Another U.S. Healthcare Worker Contracts Ebola
A look at what could have gone wrong
The U.S. Centers for Disease Control and Prevention have confirmed that a second healthcare worker has contracted Ebola after treating a patient in the United States. News of a second worker’s illness is not necessarily surprising after one Dallas nurse was confirmed to have Ebola on October 12. Both workers cared for Thomas Eric Duncan, a Liberian citizen who developed Ebola symptoms while visiting the U.S. Duncan sadly died at the hospital last week.
The first nurse, who drove herself to the hospital after noticing she had a low fever, is now in “good condition,” the New York Times reports. Both workers are in isolation rooms at Texas Health Presbyterian Hospital.
How can U.S. healthcare workers get sick with Ebola? Experts have often emphasized that the reason Ebola has killed thousands in West Africa is because some clinics there don’t have even basic equipment, such as gloves, for preventing the spread of the disease. For a look at what some cities are dealing with, just see this disturbing collection of photos.
Healthcare workers are especially vulnerable when they’re taking off their protective gear.
The situation is quite different in the U.S., and an Ebola epidemic in America is still extremely unlikely. Yet it’s also becoming clear that it can be tricky for healthcare workers to do everything they must do to protect themselves from a severely ill Ebola patient’s bodily fluids. Check out Vox’s screenshots of the dozens of steps doctors and nurses must follow to remove their masks and “bunny suits” safely. Healthcare workers are especially vulnerable when they’re taking off that gear, because it may have come in contact with bodily fluids, perhaps even with droplets that are too small to see. In addition, the workers may not have practiced this level of biosafety in a long time. All that can add up to small mistakes with grave consequences.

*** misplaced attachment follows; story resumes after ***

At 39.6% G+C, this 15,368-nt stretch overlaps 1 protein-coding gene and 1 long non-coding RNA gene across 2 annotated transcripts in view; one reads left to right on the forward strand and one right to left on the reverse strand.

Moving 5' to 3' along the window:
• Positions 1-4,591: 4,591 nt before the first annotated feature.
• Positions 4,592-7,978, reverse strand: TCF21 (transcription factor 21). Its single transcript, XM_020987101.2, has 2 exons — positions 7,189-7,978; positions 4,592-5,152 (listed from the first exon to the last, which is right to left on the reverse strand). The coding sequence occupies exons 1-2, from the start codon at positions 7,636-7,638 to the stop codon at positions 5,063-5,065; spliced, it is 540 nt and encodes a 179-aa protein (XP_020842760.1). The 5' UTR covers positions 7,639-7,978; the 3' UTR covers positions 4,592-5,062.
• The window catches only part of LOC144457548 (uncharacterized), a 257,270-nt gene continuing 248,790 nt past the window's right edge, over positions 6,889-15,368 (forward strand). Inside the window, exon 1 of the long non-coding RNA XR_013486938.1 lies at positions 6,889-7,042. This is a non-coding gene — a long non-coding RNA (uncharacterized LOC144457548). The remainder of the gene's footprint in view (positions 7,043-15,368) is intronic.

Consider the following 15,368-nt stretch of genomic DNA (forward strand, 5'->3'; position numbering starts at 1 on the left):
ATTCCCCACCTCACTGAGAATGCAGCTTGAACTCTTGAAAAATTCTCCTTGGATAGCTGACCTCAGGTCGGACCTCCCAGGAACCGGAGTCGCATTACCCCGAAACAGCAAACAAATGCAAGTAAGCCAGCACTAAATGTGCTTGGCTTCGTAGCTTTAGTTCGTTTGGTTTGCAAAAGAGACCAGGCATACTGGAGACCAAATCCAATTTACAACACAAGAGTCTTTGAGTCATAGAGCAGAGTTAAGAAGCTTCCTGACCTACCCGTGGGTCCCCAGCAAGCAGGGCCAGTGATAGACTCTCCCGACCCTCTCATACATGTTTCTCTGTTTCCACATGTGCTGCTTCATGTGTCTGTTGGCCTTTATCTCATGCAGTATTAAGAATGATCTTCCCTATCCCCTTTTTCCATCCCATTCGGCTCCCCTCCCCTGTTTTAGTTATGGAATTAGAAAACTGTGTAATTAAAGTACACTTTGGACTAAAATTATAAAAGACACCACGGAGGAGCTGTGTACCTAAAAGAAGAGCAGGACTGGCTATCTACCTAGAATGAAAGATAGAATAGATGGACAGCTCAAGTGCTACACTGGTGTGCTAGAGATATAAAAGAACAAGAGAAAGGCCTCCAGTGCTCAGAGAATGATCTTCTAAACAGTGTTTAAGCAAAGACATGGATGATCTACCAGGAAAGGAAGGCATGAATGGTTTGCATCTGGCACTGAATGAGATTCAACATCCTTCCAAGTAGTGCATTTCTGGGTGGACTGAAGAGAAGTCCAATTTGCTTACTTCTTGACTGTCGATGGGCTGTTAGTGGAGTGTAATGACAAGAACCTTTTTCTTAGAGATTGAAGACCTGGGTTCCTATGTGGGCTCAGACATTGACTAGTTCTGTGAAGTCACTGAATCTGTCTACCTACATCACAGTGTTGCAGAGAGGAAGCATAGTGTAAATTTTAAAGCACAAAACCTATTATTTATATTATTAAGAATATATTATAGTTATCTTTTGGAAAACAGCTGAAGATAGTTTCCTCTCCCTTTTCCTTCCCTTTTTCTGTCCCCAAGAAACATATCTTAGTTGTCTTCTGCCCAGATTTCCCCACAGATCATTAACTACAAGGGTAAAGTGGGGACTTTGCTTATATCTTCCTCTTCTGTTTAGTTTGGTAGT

More seriously, the U.S.’s largest nursing union put out a statement claiming the Texas Health Presbyterian Hospital made a series of mistakes when admitting Duncan, including not putting him in isolation right away, not immediately giving nurses proper protective gear, and sending samples taken from Duncan through the hospital’s tube system. The statement also says the hospital didn’t train nurses properly. (The sick Texas healthcare workers are not members of the union, but contacted the union with their claims.)
CDC director Thomas Frieden has since said the agency should have sent a trained team to help at the hospital as soon as news broke of the first case, the New York Times reports. Dealing with Ebola does seem to require a whole set of skills most U.S. hospitals may not regularly practice. The New Republic notes that Doctors Without Borders, a nonprofit that has responded to several Ebola outbreaks, has special checklists, a buddy system, and trained people to help doctors and nurses take off their masks, bunny suits, booties, and other protective coverings. Only one Doctors Without Borders worker has gotten Ebola, even though the organization has treated the majority of Ebola patients in this outbreak, Science magazine reported October 3.
Yesterday, the CDC released a statement saying the centers are making improvements at the Texas Health Presbyterian Hospital, including getting a person to oversee doctors and nurses when they put on and take off their protective gear. The centers have also put together a response team that will go to any U.S. hospital “within a few hours” of it receiving an Ebola patient.